COVID-19 vaccines were developed within a very short span, and they were found to be effective in most of the vaccinated population. Various varieties of vaccines were developed by different nations after conducting extensive research on the SARS-CoV-2 virus.
The U.S. Food and Drug Administration (FDA) has approved three vaccines so far, and Moderna and Pfizer-BioNTech vaccines are among them.
- Moderna and Pfizer vaccines were made using messenger RNA (mRNA).
- After entering the body, the mRNA provokes your immune system.
- As a response to these vaccines, your body produces an immune response against spike protein—a special protein present on the surface of the SARS-CoV-2 virus.
Although Moderna and Pfizer vaccines are made using the same technology and have near similar effects on the body, there are certain differences among them that have been highlighted in the following table.
|Vaccine name||Moderna COVID-19 Vaccine||Pfizer-BioNTech COVID-19 Vaccine|
|Technology||mRNA vaccine||mRNA vaccine|
|Mode of action||The vaccine provides a tiny piece of genetic code from the SARS-CoV-2 virus to host immune cells and provoke them to produce antibodies against spike protein||The vaccine provides a tiny piece of genetic code from the SARS-CoV-2 virus to host immune cells and provoke them to produce antibodies against spike protein|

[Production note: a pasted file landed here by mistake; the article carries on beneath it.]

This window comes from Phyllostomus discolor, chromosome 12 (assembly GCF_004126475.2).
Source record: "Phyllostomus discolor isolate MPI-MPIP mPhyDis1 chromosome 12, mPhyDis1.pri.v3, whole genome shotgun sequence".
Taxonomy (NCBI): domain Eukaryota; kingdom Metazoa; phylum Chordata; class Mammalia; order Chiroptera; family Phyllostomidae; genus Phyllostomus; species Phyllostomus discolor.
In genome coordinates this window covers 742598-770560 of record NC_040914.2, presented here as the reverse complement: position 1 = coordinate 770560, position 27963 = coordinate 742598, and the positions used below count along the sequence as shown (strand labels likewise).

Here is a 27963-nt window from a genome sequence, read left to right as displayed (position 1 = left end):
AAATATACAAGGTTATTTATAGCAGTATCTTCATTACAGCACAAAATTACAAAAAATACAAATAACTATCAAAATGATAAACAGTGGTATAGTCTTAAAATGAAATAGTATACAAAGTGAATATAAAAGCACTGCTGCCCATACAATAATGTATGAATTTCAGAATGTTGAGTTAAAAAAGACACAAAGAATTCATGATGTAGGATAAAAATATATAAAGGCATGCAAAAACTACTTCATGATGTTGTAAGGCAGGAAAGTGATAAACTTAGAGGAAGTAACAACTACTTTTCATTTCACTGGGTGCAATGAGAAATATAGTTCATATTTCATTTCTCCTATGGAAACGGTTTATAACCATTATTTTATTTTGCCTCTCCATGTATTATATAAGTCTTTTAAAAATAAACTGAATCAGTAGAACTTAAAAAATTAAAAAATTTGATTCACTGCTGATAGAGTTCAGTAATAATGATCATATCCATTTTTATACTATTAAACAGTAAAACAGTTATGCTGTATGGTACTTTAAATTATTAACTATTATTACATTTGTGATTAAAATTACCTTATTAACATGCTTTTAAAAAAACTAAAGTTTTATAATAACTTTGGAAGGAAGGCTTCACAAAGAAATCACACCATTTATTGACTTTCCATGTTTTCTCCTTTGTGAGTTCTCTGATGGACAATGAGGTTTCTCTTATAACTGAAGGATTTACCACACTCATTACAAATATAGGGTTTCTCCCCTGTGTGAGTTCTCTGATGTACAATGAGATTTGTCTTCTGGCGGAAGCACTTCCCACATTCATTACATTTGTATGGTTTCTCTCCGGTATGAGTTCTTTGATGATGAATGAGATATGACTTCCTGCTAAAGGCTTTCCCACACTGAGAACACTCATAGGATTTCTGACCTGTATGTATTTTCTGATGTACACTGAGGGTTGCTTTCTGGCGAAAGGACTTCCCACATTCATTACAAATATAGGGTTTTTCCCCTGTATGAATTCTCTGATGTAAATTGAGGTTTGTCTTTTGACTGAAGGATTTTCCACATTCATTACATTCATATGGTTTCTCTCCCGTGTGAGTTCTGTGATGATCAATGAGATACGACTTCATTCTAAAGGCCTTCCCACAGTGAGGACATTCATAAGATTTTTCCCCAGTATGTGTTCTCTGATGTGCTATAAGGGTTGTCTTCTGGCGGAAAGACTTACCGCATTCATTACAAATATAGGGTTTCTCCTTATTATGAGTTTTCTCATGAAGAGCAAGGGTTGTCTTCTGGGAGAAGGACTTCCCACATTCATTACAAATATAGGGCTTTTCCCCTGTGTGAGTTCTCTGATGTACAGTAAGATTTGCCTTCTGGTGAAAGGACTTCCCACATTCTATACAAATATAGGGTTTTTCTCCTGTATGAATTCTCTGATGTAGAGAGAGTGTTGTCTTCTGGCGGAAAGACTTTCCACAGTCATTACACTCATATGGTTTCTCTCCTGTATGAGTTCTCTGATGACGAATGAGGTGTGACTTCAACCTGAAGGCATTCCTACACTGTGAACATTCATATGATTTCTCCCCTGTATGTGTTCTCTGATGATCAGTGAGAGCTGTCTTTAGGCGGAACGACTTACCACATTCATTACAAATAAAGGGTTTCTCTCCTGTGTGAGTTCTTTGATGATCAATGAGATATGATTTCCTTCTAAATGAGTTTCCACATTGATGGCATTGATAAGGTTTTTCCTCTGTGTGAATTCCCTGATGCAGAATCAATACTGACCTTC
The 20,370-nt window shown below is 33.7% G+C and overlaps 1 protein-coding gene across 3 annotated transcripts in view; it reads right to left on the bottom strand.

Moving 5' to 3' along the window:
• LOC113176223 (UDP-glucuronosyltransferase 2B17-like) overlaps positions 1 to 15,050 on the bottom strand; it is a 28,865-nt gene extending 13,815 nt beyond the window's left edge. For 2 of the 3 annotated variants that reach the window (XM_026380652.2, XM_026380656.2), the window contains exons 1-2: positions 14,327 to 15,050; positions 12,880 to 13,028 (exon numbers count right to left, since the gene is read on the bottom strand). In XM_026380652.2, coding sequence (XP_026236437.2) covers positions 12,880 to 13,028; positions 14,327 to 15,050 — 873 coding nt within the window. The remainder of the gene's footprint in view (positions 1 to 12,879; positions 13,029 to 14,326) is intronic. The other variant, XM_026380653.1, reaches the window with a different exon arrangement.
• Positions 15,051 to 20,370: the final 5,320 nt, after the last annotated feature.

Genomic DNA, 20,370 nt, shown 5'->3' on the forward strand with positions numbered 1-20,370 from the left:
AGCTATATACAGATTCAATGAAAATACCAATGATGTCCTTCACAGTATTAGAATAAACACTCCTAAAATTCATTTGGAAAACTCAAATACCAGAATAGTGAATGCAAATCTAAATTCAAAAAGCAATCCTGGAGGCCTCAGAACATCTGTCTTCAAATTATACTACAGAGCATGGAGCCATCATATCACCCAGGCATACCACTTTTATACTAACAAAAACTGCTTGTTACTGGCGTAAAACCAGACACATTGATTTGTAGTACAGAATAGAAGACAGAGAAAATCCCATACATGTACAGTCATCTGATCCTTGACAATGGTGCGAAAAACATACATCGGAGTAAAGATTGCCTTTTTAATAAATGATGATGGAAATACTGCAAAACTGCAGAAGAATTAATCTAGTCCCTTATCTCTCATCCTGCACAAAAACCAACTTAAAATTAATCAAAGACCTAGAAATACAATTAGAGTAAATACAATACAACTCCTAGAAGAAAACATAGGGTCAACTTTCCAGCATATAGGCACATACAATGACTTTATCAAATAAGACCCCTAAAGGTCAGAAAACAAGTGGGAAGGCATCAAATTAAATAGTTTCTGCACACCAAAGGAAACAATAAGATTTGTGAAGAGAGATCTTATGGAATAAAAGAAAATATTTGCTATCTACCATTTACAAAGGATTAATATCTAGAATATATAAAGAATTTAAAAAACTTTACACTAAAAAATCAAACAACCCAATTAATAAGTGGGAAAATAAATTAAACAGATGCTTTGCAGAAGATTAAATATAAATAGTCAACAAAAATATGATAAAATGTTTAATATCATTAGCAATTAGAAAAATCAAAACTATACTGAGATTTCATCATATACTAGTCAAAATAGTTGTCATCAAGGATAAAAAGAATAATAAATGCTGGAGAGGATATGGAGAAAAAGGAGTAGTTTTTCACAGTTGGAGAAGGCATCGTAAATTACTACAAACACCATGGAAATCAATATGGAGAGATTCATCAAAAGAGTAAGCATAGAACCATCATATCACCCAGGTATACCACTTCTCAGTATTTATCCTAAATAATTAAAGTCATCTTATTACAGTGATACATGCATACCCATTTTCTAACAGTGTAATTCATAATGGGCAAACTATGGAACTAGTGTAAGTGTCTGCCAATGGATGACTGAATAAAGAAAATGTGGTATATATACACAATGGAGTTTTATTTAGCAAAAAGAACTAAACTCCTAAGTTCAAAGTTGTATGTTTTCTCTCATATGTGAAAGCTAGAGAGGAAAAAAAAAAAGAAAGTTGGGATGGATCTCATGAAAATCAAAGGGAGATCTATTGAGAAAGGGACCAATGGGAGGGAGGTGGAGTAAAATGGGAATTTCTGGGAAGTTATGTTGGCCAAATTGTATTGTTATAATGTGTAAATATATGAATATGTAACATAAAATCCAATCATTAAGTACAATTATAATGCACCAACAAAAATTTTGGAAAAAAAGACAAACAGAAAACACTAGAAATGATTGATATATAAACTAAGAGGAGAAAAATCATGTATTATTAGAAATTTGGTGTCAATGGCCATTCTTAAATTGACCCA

|Authorization date||December 18, 2020||December 11, 2020|
|Age||18 years and older||12 years and older|
|Eligibility, Emergency use authorization||18 years and older||5 years and older|
|Dosage||Two doses 28 days apart||
Two doses 21 days apart:
A single dose is given after:
A single dose is given after:
|Fully effective||14 days after the second dose||14 days after the second dose|
(may vary as clinic trials are going on)
|Protection||Against severe COVID-19||Against severe COVID-19|
|Highly effective against which viral mutations||
Possible inflammation of the heart such as
Possible inflammation of the heart such as
|Clinical trials||Under phase III clinical trials||Under phase III clinical trials|
|Distributed||Free of cost||Free of cost|
Are COVID-19 vaccines safe?
The U.S. Food and Drug Administration has approved COVID-19 vaccines as safe for humans after conducting various clinical trials on animals and healthy humans.
Every day, hundreds of thousands of physicians, nurses, elders, and others are immunized to show that the vaccines are safe. To date, millions of citizens have been fully vaccinated across the country.
Booster doses that are given to fully vaccinated people make their immunity strong against the SARS-Cov-2 virus.
Types of Vaccines Available: https://www.cdc.gov/coronavirus/2019-ncov/vaccines/different-vaccines.html
Comparing the COVID-19 Vaccines: How Are They Different?: https://www.yalemedicine.org/news/covid-19-vaccine-comparison
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